In this 17-minute podcast, Zack Perry, CEO of RRS Medical and president of the Association of Health Information Outsourcing Services (AHIOS), and Rita Bowen, AHIOS legislative and government affairs coordinator, touch on their concerns about these proposed rule changes to HIPAA. A summary of the podcast:

Shortened fulfillment timeline adds to provider costs

Under the new rules, healthcare providers would have 15 instead of 30 days to fulfill patient requests for health data, adding administrative burden particularly to smaller provider groups. “This burden could be more acutely felt in the outpatient side of healthcare rather than the inpatient side,” Perry says in the podcast. “They will bear the burden of the labor that goes into the request, the compliance training and having the security elements in place to protect that data.”

Loosening of standards for providing protected health information to family members could give them access to sensitive information.

As an example, the conditions are relaxed for sharing such things as opioid abuse or COVID-19 treatment.

Loosening of patient notification could keep them unaware

In some cases, no one would have to inform the patient of special rights to their information when it is shared. This could lead to a deterioration of the current guardrails around patient notification.

Expanding the concept of “verbal request” opens the door to fraud

“If someone is calling on the phone for PHI, how do you know they are who they say they are?” Bowen asks. “The new rules say you ‘may’ fulfill verbal requests, and that could be a dangerous crack in the door around privacy.” Bowen agrees that requests shouldn’t be burdensome, such as asking for notarization, but there has to be more clarity to the proposed rules to avoid fraud. Adds Perry, “We don’t want to release information to the wrong party or release more information than the patient wants to go to another party. A documented request provides us with a record to justify what we release. Without it, we’re put in a potentially awkward position.”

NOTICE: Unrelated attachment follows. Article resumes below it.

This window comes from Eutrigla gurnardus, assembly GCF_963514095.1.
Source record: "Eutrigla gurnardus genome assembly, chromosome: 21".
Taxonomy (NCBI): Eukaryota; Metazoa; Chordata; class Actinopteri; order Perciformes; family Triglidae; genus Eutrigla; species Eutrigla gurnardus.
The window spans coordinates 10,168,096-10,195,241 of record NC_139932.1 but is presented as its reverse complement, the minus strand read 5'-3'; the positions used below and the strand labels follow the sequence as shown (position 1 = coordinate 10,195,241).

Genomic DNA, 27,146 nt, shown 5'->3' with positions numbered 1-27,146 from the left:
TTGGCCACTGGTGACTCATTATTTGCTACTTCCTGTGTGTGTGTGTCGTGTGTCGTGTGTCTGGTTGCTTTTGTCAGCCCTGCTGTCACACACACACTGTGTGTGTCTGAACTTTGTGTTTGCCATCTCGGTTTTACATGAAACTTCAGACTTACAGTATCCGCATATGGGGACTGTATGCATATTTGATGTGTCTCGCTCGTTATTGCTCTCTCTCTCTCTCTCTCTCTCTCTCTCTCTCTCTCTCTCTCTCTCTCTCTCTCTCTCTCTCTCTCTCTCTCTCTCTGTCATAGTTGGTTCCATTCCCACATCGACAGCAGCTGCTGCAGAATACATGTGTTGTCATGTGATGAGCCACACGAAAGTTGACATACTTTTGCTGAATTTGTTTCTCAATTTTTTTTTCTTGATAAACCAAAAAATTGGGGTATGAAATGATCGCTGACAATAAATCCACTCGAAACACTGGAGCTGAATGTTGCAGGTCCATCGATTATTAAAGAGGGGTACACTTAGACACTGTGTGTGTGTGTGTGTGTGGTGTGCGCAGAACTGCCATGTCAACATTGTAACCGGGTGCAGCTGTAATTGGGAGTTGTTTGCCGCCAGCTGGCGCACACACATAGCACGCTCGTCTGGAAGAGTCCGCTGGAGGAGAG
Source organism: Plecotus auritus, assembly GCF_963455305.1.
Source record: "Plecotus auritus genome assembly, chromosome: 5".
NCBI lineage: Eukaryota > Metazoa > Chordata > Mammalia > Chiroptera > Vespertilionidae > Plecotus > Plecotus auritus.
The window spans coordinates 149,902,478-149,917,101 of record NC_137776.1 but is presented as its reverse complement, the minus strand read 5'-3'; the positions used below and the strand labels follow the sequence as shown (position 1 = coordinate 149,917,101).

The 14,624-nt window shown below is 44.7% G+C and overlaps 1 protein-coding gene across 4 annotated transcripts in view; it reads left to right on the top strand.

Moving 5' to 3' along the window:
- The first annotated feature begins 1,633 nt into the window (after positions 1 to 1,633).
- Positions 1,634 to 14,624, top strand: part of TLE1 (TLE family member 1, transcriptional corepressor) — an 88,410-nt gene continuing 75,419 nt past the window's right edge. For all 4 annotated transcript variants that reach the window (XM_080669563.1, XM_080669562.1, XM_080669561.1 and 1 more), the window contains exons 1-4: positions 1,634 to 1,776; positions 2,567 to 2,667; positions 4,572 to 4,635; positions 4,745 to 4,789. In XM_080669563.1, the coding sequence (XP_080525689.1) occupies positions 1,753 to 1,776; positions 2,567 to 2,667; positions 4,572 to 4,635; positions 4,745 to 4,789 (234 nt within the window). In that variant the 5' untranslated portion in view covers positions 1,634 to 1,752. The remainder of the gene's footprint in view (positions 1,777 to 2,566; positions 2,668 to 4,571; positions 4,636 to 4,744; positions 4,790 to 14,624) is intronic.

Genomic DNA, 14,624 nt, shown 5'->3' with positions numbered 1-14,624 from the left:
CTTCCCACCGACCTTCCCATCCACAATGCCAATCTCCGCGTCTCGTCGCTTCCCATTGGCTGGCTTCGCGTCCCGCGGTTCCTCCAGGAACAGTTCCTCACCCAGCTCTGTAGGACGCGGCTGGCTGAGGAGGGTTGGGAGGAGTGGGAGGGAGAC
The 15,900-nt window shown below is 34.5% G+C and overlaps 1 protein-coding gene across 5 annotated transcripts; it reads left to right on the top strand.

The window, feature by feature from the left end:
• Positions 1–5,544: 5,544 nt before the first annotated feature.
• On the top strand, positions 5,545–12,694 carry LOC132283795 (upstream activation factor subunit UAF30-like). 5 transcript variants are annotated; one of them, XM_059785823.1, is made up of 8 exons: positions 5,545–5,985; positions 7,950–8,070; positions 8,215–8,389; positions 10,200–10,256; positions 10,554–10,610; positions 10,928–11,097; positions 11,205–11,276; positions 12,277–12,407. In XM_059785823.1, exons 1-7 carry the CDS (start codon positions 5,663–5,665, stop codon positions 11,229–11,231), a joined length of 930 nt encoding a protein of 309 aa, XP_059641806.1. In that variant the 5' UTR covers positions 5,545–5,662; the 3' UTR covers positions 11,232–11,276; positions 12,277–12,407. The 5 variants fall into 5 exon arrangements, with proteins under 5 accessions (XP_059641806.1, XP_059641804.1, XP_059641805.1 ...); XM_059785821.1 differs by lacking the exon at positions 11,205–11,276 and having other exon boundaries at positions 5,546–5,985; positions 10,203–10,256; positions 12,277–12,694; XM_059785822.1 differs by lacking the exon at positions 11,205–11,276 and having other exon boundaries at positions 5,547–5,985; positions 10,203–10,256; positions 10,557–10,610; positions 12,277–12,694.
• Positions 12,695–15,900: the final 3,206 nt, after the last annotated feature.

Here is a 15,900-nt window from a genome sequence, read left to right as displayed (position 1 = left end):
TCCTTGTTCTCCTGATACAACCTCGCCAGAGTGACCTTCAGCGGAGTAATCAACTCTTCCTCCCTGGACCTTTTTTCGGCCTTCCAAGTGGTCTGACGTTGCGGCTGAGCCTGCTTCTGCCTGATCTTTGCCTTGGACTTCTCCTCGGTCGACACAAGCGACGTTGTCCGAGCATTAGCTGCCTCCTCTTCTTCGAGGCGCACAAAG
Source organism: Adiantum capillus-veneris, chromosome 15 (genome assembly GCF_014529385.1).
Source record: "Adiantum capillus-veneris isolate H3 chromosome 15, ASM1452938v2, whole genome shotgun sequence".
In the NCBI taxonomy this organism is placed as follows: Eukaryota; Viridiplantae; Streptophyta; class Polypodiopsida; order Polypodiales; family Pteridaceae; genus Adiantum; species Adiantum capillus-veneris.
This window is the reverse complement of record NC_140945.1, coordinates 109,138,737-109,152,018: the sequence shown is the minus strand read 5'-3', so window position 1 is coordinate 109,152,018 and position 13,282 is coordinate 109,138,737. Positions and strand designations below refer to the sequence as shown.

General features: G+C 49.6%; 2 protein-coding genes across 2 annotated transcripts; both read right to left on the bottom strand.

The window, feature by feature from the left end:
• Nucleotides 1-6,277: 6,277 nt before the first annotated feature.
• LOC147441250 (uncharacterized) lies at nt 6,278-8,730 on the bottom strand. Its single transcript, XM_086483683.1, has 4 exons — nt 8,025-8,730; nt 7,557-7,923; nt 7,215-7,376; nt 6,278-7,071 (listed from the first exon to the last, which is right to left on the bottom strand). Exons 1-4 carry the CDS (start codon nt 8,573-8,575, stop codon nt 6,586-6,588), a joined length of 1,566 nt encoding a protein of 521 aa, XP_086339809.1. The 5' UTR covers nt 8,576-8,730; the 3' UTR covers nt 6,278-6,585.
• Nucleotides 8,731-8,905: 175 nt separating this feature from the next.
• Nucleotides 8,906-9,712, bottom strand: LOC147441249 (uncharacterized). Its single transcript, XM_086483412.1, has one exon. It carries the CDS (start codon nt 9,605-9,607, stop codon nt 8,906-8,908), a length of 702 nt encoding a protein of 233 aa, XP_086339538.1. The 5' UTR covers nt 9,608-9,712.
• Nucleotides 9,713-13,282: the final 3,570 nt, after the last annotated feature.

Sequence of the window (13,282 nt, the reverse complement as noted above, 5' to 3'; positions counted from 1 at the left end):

The new rules don’t align with the interoperability of data transfer

Interoperability, or the transfer of protected health information from one electronic system to another, seems to be undercut by the proposed rules, according to Bowen. She adds, “Let’s scratch these proposed rules and start over to make something more productive in today’s environment as to how we deliver medicine and care.”

IT areas of health systems could be under threat for breach of data

“We fear that the new rules might be interpreted to mandate an IT area to integrate APIs into their EHR system, which could be a huge security threat,” Perry says. “As the draft rules are written today, there are no guardrails on APIs.”

A broader definition of data requestors could open the door to either data breaches or overwhelming the system

The new rules aren’t specific enough to balance access and patient privacy without experiencing data or privacy breaches, Perry and Bowen say. “The new proposed rules will decentralize the data request process,” Perry says. “This will increase the number of data requestors. Some healthcare practices will have staff without training trying to fulfill the requests. This could lead to inadvertent data breaches, even from well-intentioned people. This comes from how the new rules relax the burden of identity verification.”